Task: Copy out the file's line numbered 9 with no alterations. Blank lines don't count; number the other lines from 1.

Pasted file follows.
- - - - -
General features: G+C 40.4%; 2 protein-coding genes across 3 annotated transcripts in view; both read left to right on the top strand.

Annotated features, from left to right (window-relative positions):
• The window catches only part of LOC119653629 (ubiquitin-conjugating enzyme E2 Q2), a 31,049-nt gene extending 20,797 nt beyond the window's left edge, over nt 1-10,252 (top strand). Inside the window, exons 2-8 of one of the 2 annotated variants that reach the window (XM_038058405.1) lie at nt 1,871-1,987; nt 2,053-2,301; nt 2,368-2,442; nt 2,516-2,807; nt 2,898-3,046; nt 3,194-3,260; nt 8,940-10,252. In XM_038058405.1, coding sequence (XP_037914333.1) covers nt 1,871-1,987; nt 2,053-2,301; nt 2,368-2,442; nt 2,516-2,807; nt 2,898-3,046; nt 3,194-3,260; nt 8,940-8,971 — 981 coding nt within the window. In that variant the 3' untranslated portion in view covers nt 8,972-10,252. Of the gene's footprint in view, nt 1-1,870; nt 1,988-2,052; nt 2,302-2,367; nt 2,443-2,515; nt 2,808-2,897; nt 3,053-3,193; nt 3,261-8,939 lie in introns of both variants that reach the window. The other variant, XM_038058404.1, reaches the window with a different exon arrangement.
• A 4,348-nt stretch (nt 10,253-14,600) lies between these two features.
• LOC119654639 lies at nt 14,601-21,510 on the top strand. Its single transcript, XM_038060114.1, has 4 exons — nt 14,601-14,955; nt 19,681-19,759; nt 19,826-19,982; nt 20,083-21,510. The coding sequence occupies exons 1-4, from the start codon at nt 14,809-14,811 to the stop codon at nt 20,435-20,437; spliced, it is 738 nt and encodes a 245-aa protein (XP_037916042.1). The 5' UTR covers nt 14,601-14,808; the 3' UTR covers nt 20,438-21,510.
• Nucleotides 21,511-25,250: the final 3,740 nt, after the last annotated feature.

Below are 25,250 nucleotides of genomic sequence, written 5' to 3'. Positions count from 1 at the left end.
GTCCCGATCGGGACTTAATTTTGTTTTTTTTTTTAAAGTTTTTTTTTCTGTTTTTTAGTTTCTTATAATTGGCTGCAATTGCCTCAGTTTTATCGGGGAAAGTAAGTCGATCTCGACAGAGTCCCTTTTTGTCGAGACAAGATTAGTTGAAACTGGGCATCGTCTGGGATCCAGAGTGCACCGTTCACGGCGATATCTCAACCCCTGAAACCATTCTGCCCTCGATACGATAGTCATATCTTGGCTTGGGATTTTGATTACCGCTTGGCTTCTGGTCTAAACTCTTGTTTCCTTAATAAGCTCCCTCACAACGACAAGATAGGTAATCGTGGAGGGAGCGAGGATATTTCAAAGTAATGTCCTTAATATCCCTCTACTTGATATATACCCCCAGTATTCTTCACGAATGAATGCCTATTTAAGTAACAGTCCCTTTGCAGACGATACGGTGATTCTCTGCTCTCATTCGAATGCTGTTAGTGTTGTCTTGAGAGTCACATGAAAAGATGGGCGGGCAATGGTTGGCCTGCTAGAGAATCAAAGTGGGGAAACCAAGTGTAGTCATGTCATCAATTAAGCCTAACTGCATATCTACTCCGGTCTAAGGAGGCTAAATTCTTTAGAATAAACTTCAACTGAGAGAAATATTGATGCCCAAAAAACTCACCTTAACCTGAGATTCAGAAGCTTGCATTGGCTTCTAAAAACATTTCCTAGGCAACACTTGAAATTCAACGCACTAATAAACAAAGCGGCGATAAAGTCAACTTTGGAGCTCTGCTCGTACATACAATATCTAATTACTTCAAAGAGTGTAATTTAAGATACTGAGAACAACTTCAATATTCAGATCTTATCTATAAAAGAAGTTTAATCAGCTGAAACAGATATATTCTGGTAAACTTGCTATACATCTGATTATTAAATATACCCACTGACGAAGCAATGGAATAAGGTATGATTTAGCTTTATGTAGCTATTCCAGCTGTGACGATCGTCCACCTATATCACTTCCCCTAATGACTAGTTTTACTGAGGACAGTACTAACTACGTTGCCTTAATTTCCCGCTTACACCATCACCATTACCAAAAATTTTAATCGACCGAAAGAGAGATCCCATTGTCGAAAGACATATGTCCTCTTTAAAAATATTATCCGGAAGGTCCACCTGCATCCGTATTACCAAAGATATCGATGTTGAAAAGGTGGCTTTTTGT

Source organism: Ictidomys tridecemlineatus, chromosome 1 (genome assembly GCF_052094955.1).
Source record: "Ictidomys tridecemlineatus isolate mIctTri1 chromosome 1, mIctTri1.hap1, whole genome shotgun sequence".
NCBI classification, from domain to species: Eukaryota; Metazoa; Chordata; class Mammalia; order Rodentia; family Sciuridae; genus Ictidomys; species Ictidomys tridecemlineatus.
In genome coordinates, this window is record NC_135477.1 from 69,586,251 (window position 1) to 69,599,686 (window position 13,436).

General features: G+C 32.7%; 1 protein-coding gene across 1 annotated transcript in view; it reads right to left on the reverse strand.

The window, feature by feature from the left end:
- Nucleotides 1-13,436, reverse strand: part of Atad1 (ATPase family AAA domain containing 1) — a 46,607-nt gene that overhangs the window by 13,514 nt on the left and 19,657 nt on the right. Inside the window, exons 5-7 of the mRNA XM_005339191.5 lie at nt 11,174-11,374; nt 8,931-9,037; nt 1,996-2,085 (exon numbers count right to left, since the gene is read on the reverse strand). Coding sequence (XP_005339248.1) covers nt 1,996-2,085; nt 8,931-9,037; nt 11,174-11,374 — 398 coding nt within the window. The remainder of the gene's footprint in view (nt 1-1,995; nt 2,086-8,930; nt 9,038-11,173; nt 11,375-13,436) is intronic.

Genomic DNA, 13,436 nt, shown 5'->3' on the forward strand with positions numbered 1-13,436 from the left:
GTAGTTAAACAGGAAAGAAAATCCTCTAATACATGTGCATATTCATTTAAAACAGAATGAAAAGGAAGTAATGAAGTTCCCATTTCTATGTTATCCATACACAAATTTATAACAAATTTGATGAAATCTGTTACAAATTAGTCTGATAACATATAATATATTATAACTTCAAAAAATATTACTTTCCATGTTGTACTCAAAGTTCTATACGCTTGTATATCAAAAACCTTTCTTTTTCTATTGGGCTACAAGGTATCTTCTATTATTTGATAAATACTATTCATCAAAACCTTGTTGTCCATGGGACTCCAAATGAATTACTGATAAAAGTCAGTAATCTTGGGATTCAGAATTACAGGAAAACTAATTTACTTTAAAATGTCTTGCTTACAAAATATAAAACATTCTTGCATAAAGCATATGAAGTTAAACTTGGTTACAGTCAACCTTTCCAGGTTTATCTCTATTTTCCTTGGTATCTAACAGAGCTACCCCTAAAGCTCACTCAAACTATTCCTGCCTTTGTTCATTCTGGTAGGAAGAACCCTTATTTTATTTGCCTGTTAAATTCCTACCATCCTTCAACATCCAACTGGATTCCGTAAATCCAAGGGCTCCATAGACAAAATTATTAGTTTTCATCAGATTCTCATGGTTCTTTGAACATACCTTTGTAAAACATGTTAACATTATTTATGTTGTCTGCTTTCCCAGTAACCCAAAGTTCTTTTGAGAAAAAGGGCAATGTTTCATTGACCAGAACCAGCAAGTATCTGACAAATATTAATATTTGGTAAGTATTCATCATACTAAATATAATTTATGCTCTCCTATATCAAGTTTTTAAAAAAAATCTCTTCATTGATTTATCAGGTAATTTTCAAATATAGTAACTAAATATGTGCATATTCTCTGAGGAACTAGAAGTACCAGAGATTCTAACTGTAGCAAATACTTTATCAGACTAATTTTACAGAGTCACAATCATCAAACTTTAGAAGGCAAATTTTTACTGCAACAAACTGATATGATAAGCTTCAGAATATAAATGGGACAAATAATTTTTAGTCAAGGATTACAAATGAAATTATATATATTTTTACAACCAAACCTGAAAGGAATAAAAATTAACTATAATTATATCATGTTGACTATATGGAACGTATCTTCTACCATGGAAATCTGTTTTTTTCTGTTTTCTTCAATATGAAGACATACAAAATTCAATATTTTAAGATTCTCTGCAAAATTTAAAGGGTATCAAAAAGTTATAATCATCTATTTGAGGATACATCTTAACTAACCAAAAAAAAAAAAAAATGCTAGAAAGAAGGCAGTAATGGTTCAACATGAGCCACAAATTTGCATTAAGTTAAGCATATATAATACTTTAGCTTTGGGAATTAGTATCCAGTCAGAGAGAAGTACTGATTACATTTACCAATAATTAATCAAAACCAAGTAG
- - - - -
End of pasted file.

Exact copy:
Source organism: Ictidomys tridecemlineatus, chromosome 1 (genome assembly GCF_052094955.1).